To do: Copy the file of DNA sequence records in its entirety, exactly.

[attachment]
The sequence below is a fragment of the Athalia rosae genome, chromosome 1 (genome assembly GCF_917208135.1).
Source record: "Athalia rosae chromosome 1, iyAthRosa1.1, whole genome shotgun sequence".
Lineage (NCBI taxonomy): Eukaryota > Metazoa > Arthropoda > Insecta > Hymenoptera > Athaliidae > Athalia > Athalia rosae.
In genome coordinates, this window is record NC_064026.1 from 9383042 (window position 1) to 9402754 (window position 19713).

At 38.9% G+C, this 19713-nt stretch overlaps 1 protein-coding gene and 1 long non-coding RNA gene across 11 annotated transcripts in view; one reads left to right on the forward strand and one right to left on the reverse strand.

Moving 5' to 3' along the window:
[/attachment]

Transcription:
The sequence below is a fragment of the Athalia rosae genome, chromosome 1 (genome assembly GCF_917208135.1).
Source record: "Athalia rosae chromosome 1, iyAthRosa1.1, whole genome shotgun sequence".
Lineage (NCBI taxonomy): Eukaryota > Metazoa > Arthropoda > Insecta > Hymenoptera > Athaliidae > Athalia > Athalia rosae.
In genome coordinates, this window is record NC_064026.1 from 9383042 (window position 1) to 9402754 (window position 19713).

At 38.9% G+C, this 19713-nt stretch overlaps 1 protein-coding gene and 1 long non-coding RNA gene across 11 annotated transcripts in view; one reads left to right on the forward strand and one right to left on the reverse strand.

Moving 5' to 3' along the window: